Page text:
There are plenty of low-price tubular options out there. Get some nice carbon ones for your main race wheels and then some Ritchey Protocol tubulars or something similar for a couple other sets of tires.
BikeSnob NYC Gets Sticky: Think Before You Glue
So you’ve now read different ways on how to secure your cyclocross tubular tires, but should you do it? Your favorite bike snob weighs in on this sticky issue.
Cyclocross, despite its inherent absurdity and discomfort, can hook you easier than your handlebars can hook the course tape. And once you’re hooked, you keep finding increasingly baroque ways to express your enthusiasm for it. Owning duplicate bikes, fashioning pit sticks, wearing skinsuits in 30 degree weather, and cultivating a pretentious affinity for all things Belgian are just a few ways you can tell the world that you’re serious about ‘cross.
But let’s be honest. You’re not truly serious about cyclocross until you start gluing your tires to your wheels. Any dilettante can gently nudge a supple kevlar bead onto a rim, but only the dedicated ‘crosser possesses the strength of character to use adhesives. And riding tubular tires will make your commitment to ‘cross as impervious to doubters as your wheelset will be to pinch flats, right?
Well, before you start pasting things to other things like a kindergartner with ADD you might want to think it all through. Sure, with tubular tires you can run less pressure for more traction and less susceptibility to pinch flats in certain conditions. But there’s also a small drawback, and that is you can’t take them off! Well, technically you can, but it’s really, really annoying and time consuming. And if you’re really competitive enough to need the performance edge a tubular can sometimes give you, you’re also surely going to want to use different tire treads for different conditions and for different courses. So with tubulars, this really means you’re going to need different wheelsets for different conditions and for different courses, since it takes days to properly glue a tire, but only seconds for the weather to change. And of course, this is ‘cross, which means you’re going to need duplicates of everything. So that’s twice as much gluing as you’d need to do for the road.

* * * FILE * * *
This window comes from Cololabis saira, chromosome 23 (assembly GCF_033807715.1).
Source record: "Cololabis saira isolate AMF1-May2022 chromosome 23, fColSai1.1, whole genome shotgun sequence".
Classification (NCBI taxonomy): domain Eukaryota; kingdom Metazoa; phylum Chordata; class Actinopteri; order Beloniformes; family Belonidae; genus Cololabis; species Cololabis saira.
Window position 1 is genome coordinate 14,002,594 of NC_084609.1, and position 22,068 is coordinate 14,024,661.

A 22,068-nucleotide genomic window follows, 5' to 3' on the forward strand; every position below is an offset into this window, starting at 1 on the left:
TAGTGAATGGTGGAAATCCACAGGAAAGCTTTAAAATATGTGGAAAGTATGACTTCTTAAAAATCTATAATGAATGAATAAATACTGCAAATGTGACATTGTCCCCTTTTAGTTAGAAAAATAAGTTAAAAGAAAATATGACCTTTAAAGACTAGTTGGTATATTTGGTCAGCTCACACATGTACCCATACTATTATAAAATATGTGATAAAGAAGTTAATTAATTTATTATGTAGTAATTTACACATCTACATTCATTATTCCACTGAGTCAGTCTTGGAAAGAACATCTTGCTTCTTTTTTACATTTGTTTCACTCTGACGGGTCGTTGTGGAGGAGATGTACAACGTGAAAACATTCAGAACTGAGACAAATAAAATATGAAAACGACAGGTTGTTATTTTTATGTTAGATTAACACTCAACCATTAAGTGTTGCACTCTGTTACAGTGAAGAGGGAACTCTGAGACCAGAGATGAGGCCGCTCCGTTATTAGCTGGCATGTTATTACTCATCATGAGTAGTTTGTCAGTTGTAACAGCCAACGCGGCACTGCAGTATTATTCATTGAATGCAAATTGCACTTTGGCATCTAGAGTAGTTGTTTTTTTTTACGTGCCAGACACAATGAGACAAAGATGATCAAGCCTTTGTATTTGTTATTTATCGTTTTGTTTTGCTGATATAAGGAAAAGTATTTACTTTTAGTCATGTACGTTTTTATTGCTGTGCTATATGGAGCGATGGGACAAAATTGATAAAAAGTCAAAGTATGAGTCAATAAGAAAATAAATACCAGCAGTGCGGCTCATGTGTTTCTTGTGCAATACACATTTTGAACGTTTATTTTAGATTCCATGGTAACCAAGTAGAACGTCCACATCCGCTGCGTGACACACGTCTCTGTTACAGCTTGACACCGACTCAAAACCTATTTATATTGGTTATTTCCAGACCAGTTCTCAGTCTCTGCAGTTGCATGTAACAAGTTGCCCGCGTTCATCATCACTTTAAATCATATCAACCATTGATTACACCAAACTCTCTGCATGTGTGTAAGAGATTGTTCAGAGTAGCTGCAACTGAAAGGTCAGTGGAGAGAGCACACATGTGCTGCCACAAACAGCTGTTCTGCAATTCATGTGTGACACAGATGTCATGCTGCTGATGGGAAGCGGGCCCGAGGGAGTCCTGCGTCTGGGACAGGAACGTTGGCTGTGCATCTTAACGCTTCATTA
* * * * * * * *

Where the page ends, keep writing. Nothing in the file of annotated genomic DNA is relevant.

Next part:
Hey, I’m not saying tubulars don’t have their advantages, and I’m not trying to disparage the Dugast. I’m just saying they’re not for everybody, and if you want the Dugast just to have the Dugast you might want to think again. Thick wool socks can be great too, but that doesn’t mean you should glue them to your feet.
Also, you need to be wary of the dreaded rolled tubular. (I’m talking about the bad kind that can cost you a race, not the good kind that you smoke.) Even the most experienced rider (and tire gluer) are susceptible to rolling a tire. I watched Tim Johnson do it at the Grand Prix of Gloucester in ’07, and he had to run nearly an entire lap just to get to the pit. Amazingly, he still managed sixth place. But you’re not Tim Johnson. (Unless of course you are Tim Johnson, who I’ve heard does subscribe to this magazine and visits this website, in which case I’d like to say I was impressed at how you clawed your way back Tim!)
So what am I saying? Am I bitter that I don’t have the career or talent such that tubulars really impact my life in a meaningful way? Absolutely. If I had the time, money, mechanics and talent would I use them? Very possibly. But I’m also saying that if you’ve got limited means and can’t afford multiple sets of tires and wheels, you’re probably better off with a pair of clincher wheels, a sock drawer full of clinchers, and a little time to pre-ride the course to choose your tires, scout out those annoying pointy things, and choose the perfect psi. For the majority of riders, flexibility on race day can be more important than a flexible casing.
This article was originally published in Issue 4 of our print magazine.
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